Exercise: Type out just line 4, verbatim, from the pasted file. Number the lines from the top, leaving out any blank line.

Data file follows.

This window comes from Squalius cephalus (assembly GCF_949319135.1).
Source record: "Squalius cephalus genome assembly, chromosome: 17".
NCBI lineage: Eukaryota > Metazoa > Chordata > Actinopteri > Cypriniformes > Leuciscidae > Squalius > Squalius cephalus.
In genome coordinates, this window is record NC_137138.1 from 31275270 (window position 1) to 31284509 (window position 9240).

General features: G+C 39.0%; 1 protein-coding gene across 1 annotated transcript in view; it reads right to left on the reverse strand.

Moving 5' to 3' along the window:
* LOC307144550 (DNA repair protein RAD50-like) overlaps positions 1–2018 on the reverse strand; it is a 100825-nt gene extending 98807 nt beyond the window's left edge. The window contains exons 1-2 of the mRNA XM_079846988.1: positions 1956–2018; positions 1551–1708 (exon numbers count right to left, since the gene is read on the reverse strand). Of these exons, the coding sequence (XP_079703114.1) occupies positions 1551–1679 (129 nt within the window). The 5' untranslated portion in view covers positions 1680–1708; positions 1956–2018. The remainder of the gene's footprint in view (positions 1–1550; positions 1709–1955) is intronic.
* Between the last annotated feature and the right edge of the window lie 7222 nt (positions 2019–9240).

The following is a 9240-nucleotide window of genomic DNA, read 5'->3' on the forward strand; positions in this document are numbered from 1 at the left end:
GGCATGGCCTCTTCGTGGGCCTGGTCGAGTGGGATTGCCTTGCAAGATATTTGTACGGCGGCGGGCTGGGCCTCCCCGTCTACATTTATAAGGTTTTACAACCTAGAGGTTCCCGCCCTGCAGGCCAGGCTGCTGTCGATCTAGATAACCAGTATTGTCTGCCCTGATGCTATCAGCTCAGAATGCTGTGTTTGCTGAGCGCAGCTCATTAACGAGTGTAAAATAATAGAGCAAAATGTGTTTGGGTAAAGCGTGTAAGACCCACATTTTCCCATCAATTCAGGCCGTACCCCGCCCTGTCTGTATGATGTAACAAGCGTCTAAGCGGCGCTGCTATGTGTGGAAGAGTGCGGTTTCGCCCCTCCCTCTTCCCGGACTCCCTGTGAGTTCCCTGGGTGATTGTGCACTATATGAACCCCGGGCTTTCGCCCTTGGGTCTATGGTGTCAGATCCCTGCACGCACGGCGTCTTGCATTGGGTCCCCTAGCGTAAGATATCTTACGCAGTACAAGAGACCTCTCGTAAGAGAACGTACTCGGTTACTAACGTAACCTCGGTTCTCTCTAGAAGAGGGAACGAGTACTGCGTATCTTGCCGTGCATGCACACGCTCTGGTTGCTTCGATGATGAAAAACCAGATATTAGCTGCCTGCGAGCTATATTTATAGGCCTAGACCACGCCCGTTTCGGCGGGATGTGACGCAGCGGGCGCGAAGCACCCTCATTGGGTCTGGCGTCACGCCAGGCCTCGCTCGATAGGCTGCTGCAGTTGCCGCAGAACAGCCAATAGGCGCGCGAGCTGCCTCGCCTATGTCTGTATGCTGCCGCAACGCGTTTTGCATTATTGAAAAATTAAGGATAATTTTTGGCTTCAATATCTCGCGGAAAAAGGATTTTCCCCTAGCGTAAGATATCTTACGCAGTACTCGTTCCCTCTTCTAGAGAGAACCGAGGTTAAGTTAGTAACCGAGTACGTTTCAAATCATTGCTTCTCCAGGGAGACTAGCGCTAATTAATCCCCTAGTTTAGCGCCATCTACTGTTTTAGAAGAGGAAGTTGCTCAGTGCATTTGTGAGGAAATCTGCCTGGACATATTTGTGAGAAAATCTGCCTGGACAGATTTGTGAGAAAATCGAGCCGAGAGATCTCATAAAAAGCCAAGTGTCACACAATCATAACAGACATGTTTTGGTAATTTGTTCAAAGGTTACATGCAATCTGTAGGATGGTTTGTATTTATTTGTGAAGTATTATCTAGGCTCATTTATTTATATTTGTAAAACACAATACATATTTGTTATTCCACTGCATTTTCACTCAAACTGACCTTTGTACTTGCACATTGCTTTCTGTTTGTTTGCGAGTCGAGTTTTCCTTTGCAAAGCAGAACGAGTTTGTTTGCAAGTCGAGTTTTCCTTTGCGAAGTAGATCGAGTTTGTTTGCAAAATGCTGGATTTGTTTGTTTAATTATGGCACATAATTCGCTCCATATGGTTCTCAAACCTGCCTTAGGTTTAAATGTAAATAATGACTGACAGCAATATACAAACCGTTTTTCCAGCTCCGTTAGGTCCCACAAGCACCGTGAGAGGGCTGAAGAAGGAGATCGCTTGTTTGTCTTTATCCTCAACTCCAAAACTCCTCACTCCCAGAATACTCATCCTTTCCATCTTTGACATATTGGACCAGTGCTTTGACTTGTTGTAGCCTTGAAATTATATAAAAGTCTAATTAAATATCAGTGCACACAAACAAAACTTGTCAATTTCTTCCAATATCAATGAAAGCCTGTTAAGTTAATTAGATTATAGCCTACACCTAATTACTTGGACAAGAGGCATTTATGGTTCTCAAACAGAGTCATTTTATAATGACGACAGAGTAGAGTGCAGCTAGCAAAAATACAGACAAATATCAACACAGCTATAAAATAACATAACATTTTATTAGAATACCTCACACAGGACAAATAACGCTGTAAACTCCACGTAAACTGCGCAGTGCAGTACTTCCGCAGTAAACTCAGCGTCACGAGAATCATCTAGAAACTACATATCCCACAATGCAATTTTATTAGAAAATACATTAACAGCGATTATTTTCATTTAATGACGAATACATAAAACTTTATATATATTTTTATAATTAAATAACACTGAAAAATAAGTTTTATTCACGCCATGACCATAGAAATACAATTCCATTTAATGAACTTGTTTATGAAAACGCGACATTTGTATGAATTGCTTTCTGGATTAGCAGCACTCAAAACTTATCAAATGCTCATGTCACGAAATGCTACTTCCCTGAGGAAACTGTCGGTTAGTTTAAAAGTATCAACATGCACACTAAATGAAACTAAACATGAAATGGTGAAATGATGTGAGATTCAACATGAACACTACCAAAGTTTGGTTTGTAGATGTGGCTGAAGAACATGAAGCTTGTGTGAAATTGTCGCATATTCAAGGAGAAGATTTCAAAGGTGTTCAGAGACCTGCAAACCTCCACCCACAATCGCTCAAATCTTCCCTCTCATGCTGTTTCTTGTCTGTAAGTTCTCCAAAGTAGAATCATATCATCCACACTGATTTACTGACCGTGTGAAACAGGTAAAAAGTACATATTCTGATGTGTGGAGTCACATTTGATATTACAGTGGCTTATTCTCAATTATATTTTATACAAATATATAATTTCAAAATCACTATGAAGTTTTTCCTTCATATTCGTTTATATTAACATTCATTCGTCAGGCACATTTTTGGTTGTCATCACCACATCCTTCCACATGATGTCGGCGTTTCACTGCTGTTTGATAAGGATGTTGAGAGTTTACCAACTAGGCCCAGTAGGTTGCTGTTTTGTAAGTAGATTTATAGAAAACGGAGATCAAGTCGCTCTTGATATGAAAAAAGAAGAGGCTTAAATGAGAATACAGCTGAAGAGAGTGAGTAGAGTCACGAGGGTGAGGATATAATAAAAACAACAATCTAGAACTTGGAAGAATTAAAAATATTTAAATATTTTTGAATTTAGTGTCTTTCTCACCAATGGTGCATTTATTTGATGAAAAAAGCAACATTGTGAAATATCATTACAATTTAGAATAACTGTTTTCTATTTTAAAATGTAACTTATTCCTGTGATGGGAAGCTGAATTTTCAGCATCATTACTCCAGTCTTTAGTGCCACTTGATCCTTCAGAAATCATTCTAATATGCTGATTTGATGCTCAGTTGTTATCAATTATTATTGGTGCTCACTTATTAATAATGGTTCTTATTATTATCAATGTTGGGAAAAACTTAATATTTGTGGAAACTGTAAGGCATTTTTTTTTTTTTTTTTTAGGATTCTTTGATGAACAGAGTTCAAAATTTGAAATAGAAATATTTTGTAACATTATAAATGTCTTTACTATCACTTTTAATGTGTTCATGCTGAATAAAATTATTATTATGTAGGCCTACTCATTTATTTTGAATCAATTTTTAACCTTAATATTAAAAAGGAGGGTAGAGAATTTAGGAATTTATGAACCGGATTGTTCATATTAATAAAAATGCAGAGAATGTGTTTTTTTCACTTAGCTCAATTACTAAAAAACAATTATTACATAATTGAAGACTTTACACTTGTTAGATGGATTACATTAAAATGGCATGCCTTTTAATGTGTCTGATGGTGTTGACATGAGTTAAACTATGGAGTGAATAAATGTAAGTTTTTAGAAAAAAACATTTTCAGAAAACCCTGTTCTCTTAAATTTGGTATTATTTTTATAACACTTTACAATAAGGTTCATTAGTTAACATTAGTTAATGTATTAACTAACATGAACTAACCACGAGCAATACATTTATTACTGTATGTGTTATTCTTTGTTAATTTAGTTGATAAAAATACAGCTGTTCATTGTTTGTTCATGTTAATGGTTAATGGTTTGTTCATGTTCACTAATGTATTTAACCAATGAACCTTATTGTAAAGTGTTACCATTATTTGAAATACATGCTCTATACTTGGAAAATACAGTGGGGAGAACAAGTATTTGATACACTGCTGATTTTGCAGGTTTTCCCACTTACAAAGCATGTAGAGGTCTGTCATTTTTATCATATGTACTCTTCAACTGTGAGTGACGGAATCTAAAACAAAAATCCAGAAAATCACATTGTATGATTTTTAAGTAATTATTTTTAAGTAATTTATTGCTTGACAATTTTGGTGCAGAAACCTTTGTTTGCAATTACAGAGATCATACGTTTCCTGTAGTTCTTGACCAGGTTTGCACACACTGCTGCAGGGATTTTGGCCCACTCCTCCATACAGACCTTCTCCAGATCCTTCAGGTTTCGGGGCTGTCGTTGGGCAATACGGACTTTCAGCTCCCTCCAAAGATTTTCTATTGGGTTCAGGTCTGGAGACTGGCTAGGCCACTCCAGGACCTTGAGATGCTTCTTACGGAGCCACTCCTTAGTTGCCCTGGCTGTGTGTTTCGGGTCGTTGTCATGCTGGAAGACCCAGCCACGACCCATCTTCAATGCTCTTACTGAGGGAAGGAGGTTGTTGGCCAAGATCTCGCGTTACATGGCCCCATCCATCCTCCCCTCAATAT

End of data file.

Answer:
In genome coordinates, this window is record NC_137138.1 from 31275270 (window position 1) to 31284509 (window position 9240).